Many made important, lucid points about the future of Australian democracy. Some, like the Australian Lawyers Alliance, used the opportunity to push for a First Nations voice to parliament.

Multicultural organisations called for a renewed anti-racism campaign (the funding for the last one dried up in 2015).

The University of Western Australian wanted the abolition of section 44(i) of the constitution, which blocks dual citizens from entering parliament.

But others expressed just the kind of reactionary sentiments Carr was hoping to counteract. 

A submission from the “British Australian Community” opines that “the rise in ethnic diversity has produced a decline in social cohesion”, and warns that foreign language street signs in multicultural suburbs like Auburn and Box Hill is part of an anti-white agenda.

The Australian Monarchist League bemoans the “suppression of Christian belief”, and calls for new migrants to pledge their allegiance to the Queen.

Another submission rails against the evils of globalisation, and posts a YouTube link to Donald Trump’s rambling address at the United Nations. We’re told migrants from countries with civil law jurisdictions struggle to understand our values.

When the inquiry was announced last year, then Greens leader Richard Di Natale sounded the alarm about the potential for it to platform racist, bigoted views. It seems those fears have been realised.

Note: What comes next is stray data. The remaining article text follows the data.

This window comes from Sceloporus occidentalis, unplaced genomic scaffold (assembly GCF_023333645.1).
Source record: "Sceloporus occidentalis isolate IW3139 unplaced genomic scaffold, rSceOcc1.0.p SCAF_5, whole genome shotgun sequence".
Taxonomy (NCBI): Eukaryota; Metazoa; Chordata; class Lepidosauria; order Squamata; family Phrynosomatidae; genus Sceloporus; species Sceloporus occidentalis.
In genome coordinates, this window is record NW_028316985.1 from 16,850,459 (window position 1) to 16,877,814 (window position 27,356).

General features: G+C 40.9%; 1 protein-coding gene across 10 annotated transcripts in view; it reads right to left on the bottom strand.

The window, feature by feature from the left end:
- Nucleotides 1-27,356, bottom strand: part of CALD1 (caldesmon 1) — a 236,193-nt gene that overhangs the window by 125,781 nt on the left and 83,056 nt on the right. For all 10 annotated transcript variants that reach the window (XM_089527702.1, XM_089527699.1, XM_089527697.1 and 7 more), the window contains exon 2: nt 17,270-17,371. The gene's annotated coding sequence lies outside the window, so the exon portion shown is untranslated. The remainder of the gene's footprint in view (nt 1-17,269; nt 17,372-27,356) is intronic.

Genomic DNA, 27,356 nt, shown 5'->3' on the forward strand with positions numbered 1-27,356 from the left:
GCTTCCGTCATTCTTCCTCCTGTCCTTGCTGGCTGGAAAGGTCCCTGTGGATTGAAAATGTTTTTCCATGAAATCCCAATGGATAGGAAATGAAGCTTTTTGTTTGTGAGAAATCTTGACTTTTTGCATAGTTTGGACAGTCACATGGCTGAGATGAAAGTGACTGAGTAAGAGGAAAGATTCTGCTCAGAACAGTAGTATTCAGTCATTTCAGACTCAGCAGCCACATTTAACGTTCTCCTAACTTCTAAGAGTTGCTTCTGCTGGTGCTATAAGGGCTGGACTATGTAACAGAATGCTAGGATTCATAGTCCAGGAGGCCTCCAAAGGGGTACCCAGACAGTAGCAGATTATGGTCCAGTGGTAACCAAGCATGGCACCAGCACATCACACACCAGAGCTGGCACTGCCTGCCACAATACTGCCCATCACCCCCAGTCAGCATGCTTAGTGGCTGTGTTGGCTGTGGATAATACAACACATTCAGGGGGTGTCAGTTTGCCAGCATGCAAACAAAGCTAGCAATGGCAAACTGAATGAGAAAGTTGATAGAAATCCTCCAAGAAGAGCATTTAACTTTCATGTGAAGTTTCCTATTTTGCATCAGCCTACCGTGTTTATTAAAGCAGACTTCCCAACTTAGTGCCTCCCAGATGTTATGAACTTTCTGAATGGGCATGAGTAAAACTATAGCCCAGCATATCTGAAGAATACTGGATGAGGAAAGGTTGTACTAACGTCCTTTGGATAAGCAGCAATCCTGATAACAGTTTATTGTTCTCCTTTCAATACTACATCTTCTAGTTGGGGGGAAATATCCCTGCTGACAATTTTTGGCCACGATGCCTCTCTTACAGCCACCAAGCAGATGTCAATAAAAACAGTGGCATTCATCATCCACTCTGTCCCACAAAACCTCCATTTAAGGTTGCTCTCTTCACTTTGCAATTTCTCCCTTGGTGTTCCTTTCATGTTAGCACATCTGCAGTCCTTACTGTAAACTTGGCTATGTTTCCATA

Still, if we want to understand the challenges facing social cohesion and national identity in Australia, there’s no better place to start than with anti-immigrant ramblings.

Such submissions are far more illuminating than the platitudes about the strength of Australian democracy made in public hearings earlier this week.

Toxic anti-immigrant sentiment is inextricably linked to the kind of right-wing populism Carr says he’s hoping to counteract. Perhaps the most important story in Australian politics in recent years has been the revival of One Nation.

It’s easy to forget that before its resurgence in 2016, the far-right, anti-immigrant party was languishing in the political wilderness.

There have been a lot of reasons offered for One Nation’s rise. A common theme, cited by Carr ahead of the inquiry, is the idea that voters, particularly in regional Australia, feel alienated by the politics of inner-city elites they see represented by the ALP.

But in his 2017 Quarterly Essay on Pauline Hanson, “The White Queen”, David Marr offers a far more straightforward thesis: One Nation is first and foremost, an anti-immigrant party. In the previous year’s Australian Election Study, over 80% of One Nation voters believed immigration was “extremely important” and should be cut.

“One Nation voters loathe immigrants … it is much too late to pretend that a party which displays such extreme hostility to immigration is not driven by race,” Marr wrote.